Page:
IoS Mental Health Campaign: NHS plan threatens mental patients

By Andy McSmith
Sunday 19 January 2003 01:00
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The best-run mental hospitals and mental health trusts will be allowed to break away from NHS management by applying for "foundation" status in the next stage of NHS reform.

The move is part of a drive to devolve the running of the NHS away from London. But it will prompt fears that mental patients who do not have a solid family network – the people on whose behalf The Independent on Sunday has been campaigning for months – could be left in the care of poorly run and underfunded NHS trusts while the luckier patients are taken over by the new foundation trusts.

Alan Milburn, the Secretary of State for Health, hinted at the change when he told MPs: "We want as many NHS hospitals as possible to become NHS foundation trusts, as quickly as possible."

A source at the Department of Health confirmed afterwards that this implied that any NHS institution, including primary care trusts, ambulance stations and mental hospitals, will eventually be able to apply to break away from NHS management control and operate its own budget, with its own pay rates, under the control of its own elected board.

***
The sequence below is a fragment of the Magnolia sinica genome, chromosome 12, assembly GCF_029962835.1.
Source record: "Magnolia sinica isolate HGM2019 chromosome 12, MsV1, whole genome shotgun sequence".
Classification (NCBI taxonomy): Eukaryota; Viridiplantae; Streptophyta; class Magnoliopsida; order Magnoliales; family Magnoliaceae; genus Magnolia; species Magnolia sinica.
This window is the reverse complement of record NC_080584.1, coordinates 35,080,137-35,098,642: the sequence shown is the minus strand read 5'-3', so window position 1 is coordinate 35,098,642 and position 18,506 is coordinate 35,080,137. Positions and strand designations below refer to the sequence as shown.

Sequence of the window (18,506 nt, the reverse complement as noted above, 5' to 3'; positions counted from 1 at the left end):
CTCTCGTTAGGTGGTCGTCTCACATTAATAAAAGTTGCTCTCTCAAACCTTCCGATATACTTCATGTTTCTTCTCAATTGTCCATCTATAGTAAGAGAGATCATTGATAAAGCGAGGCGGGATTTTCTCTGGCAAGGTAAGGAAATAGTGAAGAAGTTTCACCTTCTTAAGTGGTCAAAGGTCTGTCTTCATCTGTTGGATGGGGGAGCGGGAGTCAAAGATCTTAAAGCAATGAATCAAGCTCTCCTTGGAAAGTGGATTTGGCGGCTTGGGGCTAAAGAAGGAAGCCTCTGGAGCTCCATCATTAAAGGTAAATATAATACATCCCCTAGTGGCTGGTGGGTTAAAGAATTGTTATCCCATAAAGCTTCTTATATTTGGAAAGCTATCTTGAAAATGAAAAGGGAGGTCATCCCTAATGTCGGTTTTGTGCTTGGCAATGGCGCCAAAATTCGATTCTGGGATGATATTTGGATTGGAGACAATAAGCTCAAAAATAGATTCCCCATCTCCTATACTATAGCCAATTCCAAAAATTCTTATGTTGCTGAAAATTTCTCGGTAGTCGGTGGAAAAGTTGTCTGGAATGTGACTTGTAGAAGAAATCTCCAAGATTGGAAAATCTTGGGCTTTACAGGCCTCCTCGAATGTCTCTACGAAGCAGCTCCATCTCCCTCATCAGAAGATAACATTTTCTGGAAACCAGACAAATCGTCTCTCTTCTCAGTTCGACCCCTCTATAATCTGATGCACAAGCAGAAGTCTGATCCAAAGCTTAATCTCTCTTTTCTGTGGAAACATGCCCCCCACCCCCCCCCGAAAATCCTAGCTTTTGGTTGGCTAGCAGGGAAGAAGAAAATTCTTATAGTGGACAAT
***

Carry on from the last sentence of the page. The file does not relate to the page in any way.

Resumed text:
The idea of turning mental health trusts over to elected boards was greeted with scepticism by critics of government health reforms. Labour MP Julia Drown said: "I think the priority should be improving all mental health facilities, not trying to offer extra incentives to those that are already doing well."

Legislation due to go before the Commons this summer will allow hospitals with three-star rating to apply to become the NHS's first foundation trusts, with management boards made up of people who live or work in the areas served by the hospitals.

Mr Milburn is hoping that freeing the best-run mental health trusts from central control will provide others with an incentive to run themselves more effectively. But critics will say that it will mean that mental patients with loving families who understand the system will be placed in foundation hospitals, which will have bigger budgets and better-paid staff, while those with no one to fight for their interests will be confined to poorly run NHS institutions.

At present, just four of the 86 mental health trusts have been given a three-star rating: the Barnsley Community and Priority Services Trust, the Dorset Health Care Trust, the Guild Community Health Care Trust in Preston and the South Birmingham NHS Trust.

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